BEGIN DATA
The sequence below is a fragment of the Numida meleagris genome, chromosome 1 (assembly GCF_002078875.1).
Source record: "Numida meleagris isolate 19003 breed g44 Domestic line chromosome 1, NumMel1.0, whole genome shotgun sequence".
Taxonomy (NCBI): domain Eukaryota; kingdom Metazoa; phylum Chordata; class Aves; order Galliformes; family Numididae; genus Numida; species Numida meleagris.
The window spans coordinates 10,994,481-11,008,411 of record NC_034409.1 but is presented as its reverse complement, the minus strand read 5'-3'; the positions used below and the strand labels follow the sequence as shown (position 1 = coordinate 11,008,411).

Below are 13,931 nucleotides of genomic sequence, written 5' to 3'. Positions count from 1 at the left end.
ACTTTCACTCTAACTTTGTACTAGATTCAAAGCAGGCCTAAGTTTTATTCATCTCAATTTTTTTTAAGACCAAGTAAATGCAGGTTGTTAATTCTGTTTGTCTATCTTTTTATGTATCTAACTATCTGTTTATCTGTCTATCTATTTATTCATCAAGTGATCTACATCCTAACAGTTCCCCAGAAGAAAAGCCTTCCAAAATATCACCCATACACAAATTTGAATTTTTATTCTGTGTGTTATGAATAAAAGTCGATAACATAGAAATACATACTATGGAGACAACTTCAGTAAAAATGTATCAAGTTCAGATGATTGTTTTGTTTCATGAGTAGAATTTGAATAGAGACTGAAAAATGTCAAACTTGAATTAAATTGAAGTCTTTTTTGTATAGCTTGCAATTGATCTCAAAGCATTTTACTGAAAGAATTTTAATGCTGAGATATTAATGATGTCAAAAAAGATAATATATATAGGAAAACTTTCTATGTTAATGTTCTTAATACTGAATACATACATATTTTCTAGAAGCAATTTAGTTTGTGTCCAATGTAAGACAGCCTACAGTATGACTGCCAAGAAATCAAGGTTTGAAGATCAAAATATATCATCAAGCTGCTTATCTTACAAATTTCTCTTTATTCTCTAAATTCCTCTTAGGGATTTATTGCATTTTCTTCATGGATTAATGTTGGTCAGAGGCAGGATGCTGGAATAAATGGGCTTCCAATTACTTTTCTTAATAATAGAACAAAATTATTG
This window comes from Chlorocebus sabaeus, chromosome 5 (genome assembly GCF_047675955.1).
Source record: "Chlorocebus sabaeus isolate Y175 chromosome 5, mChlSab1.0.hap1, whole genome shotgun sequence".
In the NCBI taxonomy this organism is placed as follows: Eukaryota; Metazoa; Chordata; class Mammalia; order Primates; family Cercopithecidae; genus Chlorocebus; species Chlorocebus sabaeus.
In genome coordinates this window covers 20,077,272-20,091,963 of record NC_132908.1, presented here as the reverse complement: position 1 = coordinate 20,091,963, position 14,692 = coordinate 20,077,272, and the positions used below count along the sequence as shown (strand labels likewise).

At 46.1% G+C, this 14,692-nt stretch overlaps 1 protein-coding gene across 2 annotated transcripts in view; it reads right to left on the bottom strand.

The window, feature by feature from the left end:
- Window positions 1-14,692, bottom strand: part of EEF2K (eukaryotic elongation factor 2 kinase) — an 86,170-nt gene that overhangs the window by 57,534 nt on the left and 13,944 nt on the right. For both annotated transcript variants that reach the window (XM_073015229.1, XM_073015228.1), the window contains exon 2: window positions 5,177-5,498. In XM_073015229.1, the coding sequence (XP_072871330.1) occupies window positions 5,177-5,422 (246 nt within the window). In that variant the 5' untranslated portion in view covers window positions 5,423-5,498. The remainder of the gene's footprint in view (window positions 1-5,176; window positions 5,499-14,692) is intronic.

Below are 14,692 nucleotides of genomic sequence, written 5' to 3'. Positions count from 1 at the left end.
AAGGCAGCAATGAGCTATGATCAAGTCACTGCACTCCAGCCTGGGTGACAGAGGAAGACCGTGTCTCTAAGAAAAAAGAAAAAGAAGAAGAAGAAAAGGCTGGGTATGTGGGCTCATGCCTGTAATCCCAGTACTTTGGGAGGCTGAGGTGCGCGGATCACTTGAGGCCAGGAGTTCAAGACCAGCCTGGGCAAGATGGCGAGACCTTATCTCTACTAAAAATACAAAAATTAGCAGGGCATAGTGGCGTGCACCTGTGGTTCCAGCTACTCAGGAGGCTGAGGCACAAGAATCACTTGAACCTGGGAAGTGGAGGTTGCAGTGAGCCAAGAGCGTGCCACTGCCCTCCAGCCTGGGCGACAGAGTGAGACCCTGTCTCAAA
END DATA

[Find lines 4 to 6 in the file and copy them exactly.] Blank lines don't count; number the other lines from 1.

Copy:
The window spans coordinates 10,994,481-11,008,411 of record NC_034409.1 but is presented as its reverse complement, the minus strand read 5'-3'; the positions used below and the strand labels follow the sequence as shown (position 1 = coordinate 11,008,411).

Below are 13,931 nucleotides of genomic sequence, written 5' to 3'. Positions count from 1 at the left end.
ACTTTCACTCTAACTTTGTACTAGATTCAAAGCAGGCCTAAGTTTTATTCATCTCAATTTTTTTTAAGACCAAGTAAATGCAGGTTGTTAATTCTGTTTGTCTATCTTTTTATGTATCTAACTATCTGTTTATCTGTCTATCTATTTATTCATCAAGTGATCTACATCCTAACAGTTCCCCAGAAGAAAAGCCTTCCAAAATATCACCCATACACAAATTTGAATTTTTATTCTGTGTGTTATGAATAAAAGTCGATAACATAGAAATACATACTATGGAGACAACTTCAGTAAAAATGTATCAAGTTCAGATGATTGTTTTGTTTCATGAGTAGAATTTGAATAGAGACTGAAAAATGTCAAACTTGAATTAAATTGAAGTCTTTTTTGTATAGCTTGCAATTGATCTCAAAGCATTTTACTGAAAGAATTTTAATGCTGAGATATTAATGATGTCAAAAAAGATAATATATATAGGAAAACTTTCTATGTTAATGTTCTTAATACTGAATACATACATATTTTCTAGAAGCAATTTAGTTTGTGTCCAATGTAAGACAGCCTACAGTATGACTGCCAAGAAATCAAGGTTTGAAGATCAAAATATATCATCAAGCTGCTTATCTTACAAATTTCTCTTTATTCTCTAAATTCCTCTTAGGGATTTATTGCATTTTCTTCATGGATTAATGTTGGTCAGAGGCAGGATGCTGGAATAAATGGGCTTCCAATTACTTTTCTTAATAATAGAACAAAATTATTG